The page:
Sri Lanka has a wide variation in soil and climate with 46 agro-ecological zones, each characterised by specific climate and soils making it possible the cultivation of a number of different types of crops such as tuberous crops, horticultural and floricultural crops, medicinal herbs, cane, bamboo, sunflower, castor etc. which have a considerable export potential. Out of the 6.5 million hectares of land, around 2.0 million hectares are in the wet zone. About 75% of it is cultivated and most of this land is of low-productivity due to soil degradation. In the dry zone, out of the 4.5 million hectares, only about 2 million acres are in productive use. Thus, there is a large extent of potentially cultivable land in the dry zone. Most of the soils in the dry zone are relatively more fertile than those in the wet zone. Non-availability of adequate rainfall during the Yala season is one of the limiting factors of crop production in the dry zone. However, better water management practices would reduce this limitation. Also, various major irrigation projects such as Mahaweli, Kirindi Oya, Muthukandiya and Inginimitiya provide irrigation to about 200,000 hectares in the dry zone. The numerous minor irrigation projects too would increase the irrigable area in the dry zone. Thus, there is a considerable potential to increase the level of crop production in Sri Lanka.

Although there are many organisations such as the Ministries of Agriculture, Industry and Commerce, Export Development Board, Industrial Development Board etc. there appears to be no proper medium long-term plan to promote the cultivation of these crops and develop appropriate agro-industries except for some ad-hoc projects. The Ministry of Industry and Agriculture should implement an effective agro-Industrial Development Programme which undoubtedly would increase our exports incomes, improve employment opportunities and incomes in the rural areas. Private sector can be involved in such projects for which appropriate technical assistance needs to be given by the relevant public organizations.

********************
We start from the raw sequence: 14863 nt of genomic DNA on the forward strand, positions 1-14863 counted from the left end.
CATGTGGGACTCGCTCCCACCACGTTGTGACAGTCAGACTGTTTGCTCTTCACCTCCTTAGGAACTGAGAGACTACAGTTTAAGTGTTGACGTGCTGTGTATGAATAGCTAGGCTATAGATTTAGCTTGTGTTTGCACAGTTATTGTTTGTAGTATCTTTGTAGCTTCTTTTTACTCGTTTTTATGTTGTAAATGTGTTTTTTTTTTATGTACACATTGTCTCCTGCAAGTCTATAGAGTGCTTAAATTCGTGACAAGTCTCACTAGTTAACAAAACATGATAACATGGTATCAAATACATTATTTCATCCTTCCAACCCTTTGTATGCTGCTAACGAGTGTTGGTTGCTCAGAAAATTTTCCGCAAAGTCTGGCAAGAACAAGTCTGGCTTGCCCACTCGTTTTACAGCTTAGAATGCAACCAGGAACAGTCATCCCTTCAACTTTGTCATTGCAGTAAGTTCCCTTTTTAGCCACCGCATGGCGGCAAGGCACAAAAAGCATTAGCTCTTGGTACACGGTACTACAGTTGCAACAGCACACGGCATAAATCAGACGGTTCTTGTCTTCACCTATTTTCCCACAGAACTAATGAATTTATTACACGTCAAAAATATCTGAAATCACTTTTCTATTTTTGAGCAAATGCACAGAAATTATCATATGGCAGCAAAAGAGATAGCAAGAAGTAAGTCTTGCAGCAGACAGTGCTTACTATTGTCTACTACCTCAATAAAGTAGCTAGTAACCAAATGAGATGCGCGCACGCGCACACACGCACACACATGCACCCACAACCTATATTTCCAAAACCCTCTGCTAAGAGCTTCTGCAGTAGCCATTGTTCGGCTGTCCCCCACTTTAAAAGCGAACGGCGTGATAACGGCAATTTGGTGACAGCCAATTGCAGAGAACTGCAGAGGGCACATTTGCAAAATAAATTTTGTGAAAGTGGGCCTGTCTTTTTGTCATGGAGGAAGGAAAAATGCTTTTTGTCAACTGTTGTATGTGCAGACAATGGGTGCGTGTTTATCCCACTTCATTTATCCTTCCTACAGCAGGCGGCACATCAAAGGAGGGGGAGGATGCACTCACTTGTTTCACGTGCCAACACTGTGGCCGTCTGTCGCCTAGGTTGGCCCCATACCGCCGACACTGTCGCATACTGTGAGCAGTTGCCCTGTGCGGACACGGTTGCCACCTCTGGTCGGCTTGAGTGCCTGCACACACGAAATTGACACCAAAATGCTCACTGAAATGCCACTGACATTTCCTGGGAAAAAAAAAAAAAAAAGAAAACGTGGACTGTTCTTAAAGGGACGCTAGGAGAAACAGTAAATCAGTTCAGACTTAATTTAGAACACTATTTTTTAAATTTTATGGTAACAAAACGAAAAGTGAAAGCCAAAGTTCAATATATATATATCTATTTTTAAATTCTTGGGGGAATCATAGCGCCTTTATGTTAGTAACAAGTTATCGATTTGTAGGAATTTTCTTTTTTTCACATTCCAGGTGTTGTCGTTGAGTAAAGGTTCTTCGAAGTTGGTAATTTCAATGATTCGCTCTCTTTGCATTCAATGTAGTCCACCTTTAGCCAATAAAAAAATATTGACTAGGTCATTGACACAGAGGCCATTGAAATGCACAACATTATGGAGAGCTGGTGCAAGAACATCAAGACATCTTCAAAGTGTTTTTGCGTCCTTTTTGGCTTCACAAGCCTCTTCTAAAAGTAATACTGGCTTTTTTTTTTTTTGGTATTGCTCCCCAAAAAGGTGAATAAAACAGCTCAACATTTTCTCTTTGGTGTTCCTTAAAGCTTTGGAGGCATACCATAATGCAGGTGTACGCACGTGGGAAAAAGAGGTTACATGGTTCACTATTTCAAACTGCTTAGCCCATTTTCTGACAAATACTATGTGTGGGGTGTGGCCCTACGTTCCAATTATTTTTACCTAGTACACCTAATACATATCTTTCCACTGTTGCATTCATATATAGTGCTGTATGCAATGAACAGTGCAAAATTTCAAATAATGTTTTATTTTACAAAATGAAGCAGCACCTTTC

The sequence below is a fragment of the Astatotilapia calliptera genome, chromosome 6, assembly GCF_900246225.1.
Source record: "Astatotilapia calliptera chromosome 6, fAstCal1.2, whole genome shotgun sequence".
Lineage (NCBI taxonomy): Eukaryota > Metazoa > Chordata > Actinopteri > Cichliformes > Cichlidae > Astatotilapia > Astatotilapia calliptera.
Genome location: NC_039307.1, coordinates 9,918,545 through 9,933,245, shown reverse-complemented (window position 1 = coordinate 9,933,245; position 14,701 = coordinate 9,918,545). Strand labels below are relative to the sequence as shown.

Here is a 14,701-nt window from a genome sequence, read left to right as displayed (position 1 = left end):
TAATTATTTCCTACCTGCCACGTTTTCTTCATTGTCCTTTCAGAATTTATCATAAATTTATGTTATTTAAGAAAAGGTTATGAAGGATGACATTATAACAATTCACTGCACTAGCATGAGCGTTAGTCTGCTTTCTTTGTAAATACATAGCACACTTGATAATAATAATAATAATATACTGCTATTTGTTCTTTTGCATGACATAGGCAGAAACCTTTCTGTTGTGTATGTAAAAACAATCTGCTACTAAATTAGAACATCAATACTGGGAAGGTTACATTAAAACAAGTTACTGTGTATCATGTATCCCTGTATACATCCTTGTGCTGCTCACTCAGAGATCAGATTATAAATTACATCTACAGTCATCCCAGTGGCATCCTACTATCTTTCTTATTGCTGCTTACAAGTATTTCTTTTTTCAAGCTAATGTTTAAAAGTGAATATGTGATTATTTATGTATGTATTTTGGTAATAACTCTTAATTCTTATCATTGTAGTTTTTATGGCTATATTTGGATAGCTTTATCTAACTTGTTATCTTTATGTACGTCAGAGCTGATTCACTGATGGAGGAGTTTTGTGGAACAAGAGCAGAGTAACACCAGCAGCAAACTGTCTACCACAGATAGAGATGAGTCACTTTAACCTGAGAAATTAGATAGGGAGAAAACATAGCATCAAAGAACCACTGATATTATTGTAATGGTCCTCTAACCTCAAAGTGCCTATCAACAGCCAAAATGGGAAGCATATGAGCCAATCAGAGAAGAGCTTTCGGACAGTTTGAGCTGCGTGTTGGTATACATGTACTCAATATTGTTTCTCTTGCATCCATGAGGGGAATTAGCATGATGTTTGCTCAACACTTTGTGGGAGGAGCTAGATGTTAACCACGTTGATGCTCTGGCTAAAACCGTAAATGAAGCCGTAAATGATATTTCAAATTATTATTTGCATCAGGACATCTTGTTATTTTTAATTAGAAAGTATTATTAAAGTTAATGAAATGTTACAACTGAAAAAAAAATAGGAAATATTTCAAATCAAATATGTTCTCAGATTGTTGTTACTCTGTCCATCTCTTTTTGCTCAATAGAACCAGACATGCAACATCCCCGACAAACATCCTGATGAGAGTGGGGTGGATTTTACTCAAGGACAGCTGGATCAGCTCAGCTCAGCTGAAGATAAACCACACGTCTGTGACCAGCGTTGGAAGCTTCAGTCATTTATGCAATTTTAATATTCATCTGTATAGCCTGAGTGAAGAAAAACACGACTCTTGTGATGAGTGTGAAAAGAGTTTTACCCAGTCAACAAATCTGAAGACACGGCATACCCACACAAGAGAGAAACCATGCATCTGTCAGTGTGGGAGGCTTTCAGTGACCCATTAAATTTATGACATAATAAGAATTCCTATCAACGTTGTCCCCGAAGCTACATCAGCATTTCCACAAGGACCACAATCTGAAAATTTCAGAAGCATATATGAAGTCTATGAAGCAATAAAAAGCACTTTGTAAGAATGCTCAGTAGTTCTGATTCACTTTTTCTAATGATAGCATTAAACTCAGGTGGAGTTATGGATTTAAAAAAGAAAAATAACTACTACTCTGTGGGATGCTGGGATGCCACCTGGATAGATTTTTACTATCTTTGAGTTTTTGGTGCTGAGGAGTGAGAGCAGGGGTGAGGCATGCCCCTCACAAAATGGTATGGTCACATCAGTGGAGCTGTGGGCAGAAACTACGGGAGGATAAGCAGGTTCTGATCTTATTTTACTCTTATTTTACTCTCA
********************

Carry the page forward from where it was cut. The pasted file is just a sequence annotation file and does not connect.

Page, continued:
In any programme/plan to increase foreign exchange earnings from the agric. sector, agro-industries have to be given much emphasis. A large number of crops cultivated in Sri Lanka have considerable potential in various agro-industries. However only rubber, coconut and a few fruit crops are used in industries. Crops such as cassava, horticultural and floricultural crops, medicinal herbs, cane, bamboo, sunflower, castor, ayurvedic herbs, etc. have a considerable industrial potential but are not cultivated to any appreciable extent for want of better and improved varieties, technological know-how, relevant market information etc. Development of agro-industries will also increase export income and will have a tremendous impact on the economy of the country and also provide employment opportunities among rural people.   Private sector can be involved in such projects for which appropriate technical assistance needs to be given by the relevant public organizations.

There has been rhetoric on promoting exports. It is meaningful and effective actions that are necessary. Giving talks at numerous seminars etc. will not increase exports unless there is a realistic plan implemented effectively.

Dr. C. S. Weeraratna

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It’s the economy, again



There is a report in the Lankadeepa of 30 September, 2023 that thousands (‘dahas ganang’) of university graduates in biotechnology (and engineering technology) languish without employment. There is a comment that even if all of them were employed as teachers in state schools (in fact, there is no money to do so), the pool of unemployed graduates in biotechnology, which is filled yearly,